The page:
Faraz Anwar is a big name in the music industry of Pakistan. And considering he is one of the best guitarists in the region, I was surprised to see his entry into this contest. I think by entering the competition he has put his reputation and image at stake. Anyhew that is an entirely separate debate.
'Autumn Madness' is a pretty good instrumental. However, I think the composition is overshadowed by the competition's pressure, which puts Faraz on the back foot - the creation is influenced and not entirely pure. I think that music should be made in order satisfy oneself first, and that is the biggest challenge that I faced when creating music, and I’m not sure I’ll ever be a 100% satisfied.
Whenever I want to listen to an instrumental, I choose it according to the title. For me it is really important that the title should have a meaning to it rather than a combination of a few cool sounding words. Furthermore, selecting a title for an instrumental is always very difficult and lucidly defines how well the musician understands his own music. Had Faraz named the song in Urdu, I would’ve listened to the song with a little less skepticism.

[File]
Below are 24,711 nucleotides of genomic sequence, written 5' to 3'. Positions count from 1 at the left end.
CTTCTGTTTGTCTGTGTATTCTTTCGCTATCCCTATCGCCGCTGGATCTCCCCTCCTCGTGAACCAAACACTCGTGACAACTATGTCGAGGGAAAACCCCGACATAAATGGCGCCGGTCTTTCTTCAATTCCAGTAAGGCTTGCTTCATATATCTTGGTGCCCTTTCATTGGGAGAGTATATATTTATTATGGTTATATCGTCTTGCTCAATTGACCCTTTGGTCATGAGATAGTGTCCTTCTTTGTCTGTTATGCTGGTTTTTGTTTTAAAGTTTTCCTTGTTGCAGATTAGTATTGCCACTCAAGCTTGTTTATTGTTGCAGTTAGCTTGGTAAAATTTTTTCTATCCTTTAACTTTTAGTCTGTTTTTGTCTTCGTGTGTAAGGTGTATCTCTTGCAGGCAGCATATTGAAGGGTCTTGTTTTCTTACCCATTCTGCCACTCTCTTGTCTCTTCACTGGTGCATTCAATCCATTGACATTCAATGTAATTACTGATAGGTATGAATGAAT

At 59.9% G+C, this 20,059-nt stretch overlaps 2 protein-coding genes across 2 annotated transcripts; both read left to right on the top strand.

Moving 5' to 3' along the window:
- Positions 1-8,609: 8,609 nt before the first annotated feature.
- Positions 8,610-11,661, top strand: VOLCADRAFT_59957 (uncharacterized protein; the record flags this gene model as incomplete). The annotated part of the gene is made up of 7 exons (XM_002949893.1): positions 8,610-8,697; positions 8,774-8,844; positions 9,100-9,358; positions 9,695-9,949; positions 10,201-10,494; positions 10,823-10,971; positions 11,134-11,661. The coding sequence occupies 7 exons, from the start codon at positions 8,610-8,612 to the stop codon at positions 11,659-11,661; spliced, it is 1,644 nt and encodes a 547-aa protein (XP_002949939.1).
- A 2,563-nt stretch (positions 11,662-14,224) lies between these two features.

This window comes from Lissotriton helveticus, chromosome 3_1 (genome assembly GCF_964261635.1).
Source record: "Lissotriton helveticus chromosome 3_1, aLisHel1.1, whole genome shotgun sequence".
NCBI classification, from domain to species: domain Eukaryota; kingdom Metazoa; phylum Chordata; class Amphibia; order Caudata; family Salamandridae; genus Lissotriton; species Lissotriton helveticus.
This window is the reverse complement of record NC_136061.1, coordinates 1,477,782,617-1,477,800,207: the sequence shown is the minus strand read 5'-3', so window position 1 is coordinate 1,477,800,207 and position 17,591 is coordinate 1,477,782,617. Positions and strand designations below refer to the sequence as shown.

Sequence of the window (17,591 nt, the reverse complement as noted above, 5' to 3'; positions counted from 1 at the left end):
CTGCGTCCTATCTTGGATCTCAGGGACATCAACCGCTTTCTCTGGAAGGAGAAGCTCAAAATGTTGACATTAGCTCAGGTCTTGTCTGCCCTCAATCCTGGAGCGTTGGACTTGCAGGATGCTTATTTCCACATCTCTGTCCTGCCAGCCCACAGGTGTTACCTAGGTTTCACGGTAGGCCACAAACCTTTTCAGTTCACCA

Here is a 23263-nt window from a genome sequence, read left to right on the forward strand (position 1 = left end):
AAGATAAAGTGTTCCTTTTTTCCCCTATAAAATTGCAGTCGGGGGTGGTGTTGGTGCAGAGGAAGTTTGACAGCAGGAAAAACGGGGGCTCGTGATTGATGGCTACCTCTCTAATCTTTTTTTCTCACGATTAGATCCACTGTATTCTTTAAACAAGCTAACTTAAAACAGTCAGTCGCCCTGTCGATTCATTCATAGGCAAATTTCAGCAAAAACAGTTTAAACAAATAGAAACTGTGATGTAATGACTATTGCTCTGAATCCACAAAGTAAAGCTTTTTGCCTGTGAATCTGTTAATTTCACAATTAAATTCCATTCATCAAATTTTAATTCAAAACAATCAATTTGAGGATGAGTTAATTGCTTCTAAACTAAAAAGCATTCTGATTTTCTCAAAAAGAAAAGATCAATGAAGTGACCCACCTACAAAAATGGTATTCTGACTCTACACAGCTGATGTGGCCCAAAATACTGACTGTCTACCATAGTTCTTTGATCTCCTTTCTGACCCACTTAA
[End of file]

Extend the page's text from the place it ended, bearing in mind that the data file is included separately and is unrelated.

Does he deserve to be the Guitar Idol?
Faraz is technically very sound with the guitars. However, Salman Ahmed of Junoon proved that one doesn’t really have to be technically sound in order to produce sing-along melodies – having a music sense helps in that respect. But of course when you’re running for a title such as Guitar Idol, you need to show off quite a lot of technique. However, the judges would be looking at much more besides the technique – melody and structure being one of the most important. Therefore, as much as I’d want Faraz Anwar to win the title, he doesn’t deserve it. I think he could’ve done a much better job with his composition.
Sarmad Ghafoor - one of the most under-rated guitarists in Pakistan and cursed with the dilemma of going for easy money through productions.